A shorter version of this article appears in the May/June 2008 issue of the SMPTE journal.
Chroma subsampling is a widely used technique to reduce bandwidth in many video systems. Since the human visual system is not very sensitive to color, color resolution can be reduced to lower bandwidth. Video systems do this via chroma subsampling. Unfortunately, chroma subsampling is not visually lossless in all situations. This article will examine sources of chroma subsampling artifacts. It will also show what chroma subsampling would look like if these problems were solved. It introduces a (new?) technique for extracting higher quality from existing chroma subsampled signals by minimizing out of gamut colors.
*Examples throughout this article are for 4X horizontal subsampling, which corresponds to the 4:1:1 chroma subsampling scheme used in NTSC DV. The chroma subsampling artifacts presented in this article generalize to other schemes, including 4:2:2 signals used in studio video (2X horizontal subsampling). Please refer to original standards documents for information on how chroma subsampling should be done (the examples in this article may not correspond to the NTSC DV standard; I have not read the original standard and have read conflicting second-hand reports on it).
The video signal is divided into luma and chroma, where luma approximates the ‘black and white’ portion of a signal while chroma approximates color. Luma (Y’) is formed by the formula:
Y’ = rR’ + gG’ + bB’
where the lowercase letters represent the luma coefficients. Note that the luma coefficients are different between ITU-R Rec. BT.601, 709, and SMPTE 240M. For Rec. 709 video, the formula is as follows:
Rec. 709 Luma (Y’) = 0.2126 R’ + 0.7152 G’ + 0.0722 B’
Color information is carried via color difference components B’ –
Y’ and R’ – Y’. Their formulae are self-evident:
B’ – Y’ = B’ – Y’
R’ – Y’ = R’ – Y’
These color difference components may have scale factors and offsets applied to them so that they can be stored or carried over video interfaces. These scale factors and offsets are reversed upon decoding.
With the signal converted into luma and chroma, the chroma portion can be subsampled (i.e. reduced in resolution) to reduce bandwidth.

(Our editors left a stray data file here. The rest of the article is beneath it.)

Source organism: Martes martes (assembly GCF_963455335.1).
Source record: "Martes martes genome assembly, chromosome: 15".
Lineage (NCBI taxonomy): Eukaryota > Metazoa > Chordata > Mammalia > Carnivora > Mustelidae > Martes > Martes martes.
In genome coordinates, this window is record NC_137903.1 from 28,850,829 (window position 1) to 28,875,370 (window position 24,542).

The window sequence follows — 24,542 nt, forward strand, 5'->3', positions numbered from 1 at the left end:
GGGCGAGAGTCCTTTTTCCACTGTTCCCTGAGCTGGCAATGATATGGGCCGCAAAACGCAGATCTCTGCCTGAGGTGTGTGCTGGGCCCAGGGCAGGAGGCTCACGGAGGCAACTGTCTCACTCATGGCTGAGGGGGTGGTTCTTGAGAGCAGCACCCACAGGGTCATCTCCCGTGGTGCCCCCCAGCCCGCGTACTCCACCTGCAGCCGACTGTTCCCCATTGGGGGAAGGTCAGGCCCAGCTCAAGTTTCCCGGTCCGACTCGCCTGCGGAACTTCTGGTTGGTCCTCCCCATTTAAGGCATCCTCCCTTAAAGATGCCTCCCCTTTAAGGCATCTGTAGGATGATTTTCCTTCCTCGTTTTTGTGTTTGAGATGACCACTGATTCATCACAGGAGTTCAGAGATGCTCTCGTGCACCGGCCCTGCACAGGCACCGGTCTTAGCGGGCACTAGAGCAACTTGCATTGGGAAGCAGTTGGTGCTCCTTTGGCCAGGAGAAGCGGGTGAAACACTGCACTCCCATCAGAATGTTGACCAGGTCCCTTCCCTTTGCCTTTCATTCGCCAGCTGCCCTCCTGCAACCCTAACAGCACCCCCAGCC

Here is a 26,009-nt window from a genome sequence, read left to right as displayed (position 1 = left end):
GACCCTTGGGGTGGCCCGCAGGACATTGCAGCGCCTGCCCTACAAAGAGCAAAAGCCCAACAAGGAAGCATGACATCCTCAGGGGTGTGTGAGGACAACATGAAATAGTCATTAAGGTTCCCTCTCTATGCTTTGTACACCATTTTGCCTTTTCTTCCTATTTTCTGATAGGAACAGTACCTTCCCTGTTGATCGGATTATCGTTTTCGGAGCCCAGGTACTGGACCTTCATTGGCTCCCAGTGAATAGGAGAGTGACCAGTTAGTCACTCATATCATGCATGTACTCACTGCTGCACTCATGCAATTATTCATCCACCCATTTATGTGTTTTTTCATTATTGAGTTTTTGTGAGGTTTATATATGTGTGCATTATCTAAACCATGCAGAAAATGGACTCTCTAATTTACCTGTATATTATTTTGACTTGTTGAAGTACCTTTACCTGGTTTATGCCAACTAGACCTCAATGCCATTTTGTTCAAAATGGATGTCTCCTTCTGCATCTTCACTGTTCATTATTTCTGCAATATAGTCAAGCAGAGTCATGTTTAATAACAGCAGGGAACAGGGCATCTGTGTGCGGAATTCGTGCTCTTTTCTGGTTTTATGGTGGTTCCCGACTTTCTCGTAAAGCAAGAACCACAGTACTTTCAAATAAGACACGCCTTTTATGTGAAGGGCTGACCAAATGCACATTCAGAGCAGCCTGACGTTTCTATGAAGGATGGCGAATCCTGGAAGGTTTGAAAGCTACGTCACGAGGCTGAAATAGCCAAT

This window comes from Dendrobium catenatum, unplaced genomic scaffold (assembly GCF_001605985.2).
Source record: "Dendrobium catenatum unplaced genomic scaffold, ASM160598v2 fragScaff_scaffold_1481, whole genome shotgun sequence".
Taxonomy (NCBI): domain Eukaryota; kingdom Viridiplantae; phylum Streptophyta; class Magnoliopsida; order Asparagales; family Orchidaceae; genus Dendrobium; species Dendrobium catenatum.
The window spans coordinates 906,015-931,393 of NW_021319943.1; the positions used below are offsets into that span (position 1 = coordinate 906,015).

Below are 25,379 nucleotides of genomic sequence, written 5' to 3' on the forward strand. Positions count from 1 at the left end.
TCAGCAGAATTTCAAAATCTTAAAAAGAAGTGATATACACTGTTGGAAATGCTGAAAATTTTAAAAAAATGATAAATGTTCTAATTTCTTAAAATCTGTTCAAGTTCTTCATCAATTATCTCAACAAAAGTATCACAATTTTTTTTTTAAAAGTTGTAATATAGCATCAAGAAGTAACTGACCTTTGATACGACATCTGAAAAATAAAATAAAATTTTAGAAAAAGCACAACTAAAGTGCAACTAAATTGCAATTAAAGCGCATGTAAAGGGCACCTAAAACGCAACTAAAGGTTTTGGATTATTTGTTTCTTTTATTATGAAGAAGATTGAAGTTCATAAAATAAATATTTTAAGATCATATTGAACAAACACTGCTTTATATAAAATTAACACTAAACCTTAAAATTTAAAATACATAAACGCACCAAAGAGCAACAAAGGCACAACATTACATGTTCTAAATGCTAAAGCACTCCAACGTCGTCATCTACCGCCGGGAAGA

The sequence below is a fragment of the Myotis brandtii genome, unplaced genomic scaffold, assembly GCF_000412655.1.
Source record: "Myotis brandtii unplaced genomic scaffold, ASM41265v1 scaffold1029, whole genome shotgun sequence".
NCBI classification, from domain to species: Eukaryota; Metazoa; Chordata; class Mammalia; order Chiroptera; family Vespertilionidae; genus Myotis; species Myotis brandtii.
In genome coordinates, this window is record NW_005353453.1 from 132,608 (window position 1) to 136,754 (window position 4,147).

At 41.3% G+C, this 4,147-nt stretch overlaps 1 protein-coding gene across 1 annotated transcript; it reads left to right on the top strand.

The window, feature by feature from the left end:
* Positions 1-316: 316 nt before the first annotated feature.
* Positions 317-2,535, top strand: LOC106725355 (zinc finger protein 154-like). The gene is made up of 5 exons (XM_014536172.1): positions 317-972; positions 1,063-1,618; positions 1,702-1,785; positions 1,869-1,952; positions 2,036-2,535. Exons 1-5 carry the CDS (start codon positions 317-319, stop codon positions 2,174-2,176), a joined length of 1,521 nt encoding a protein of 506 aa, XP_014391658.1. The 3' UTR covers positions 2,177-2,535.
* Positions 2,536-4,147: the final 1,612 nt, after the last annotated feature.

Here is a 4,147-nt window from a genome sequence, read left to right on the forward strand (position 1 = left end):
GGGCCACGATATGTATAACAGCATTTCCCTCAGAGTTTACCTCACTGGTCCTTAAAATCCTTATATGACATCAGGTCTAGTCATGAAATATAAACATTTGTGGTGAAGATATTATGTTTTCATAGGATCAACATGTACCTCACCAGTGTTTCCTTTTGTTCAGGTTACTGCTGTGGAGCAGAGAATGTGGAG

In Figure 1, luma is visualized by blanking the color difference components with neutral values. Similarly, the color difference components can be visualized by blanking the luma values. Once the image is converted in this manner, the color difference components can be subsampled (i.e. reduced in resolution) to reduce bandwidth. For the majority of real world images, chroma subsampling is visually lossless.
|Original||Luma (Y’) channel only||Color difference components||Subsampled image|
One area where chroma subsampling is not visually lossless is where it creates colors that cannot be reproduced by the display device (i.e. outside its gamut). Suppose the image consisted of red lines on a black background.
Figure 2. Calculation of resulting R’G’B’ values.
*Rec. 709 luma co-efficients are used, with values scaled for a 0-1 range.
If there are alternating red and black lines, all the reconstructed values will have the same chroma value (assuming typical chroma resampling). The problem is that chroma is re-constructed onto black pixels (pixels where Y’ is at black level), as seen in Figure 2. Logically, we know that black pixels should emit no red light, no green light, and no blue light. However, the reconstructed ‘black’ pixels have positive red, negative green, and negative blue values. Real world monitors cannot emit negative light!
The negative values are effectively clipped to zero by the monitor. So, the resulting ‘black’ pixel is a reddish one that emits red light (and no green or blue light). This is clearly erroneous! A side effect of clipping is that the resulting red pixel has an effective luma value that is greater than zero. It is brighter than it should be. Similarly, the same problem occurs for white pixels. Chroma reconstructed onto white pixels can cause the red/green/blue channels to go too high and clip or distort.
The second problem with chroma subsampling is that it does not maintain constant luminance. The luma values used in chroma subsampling are an engineering shortcut used to approximate luminance, calculated with the following shortcut formula.
Rec. 709 Luma (Y’) = 0.2126 R’ + 0.7152 G’ + 0.0722 B’
To calculate luminance instead of luma, linear light processing is necessary. It is desirable as it can ensure that the number of photons of light emitted by the monitor stays roughly the same. To do this, the video signal can be converted into a linear light signal by removing its gamma correction. The calculations are then performed on the linear light signal and then gamma correction is added back in.
Gamma correction can be removed by applying the inverse of the Rec. 709 transfer function according to the following formula, where L is the linear-light value and E’ is the (non-linear) gamma-corrected component: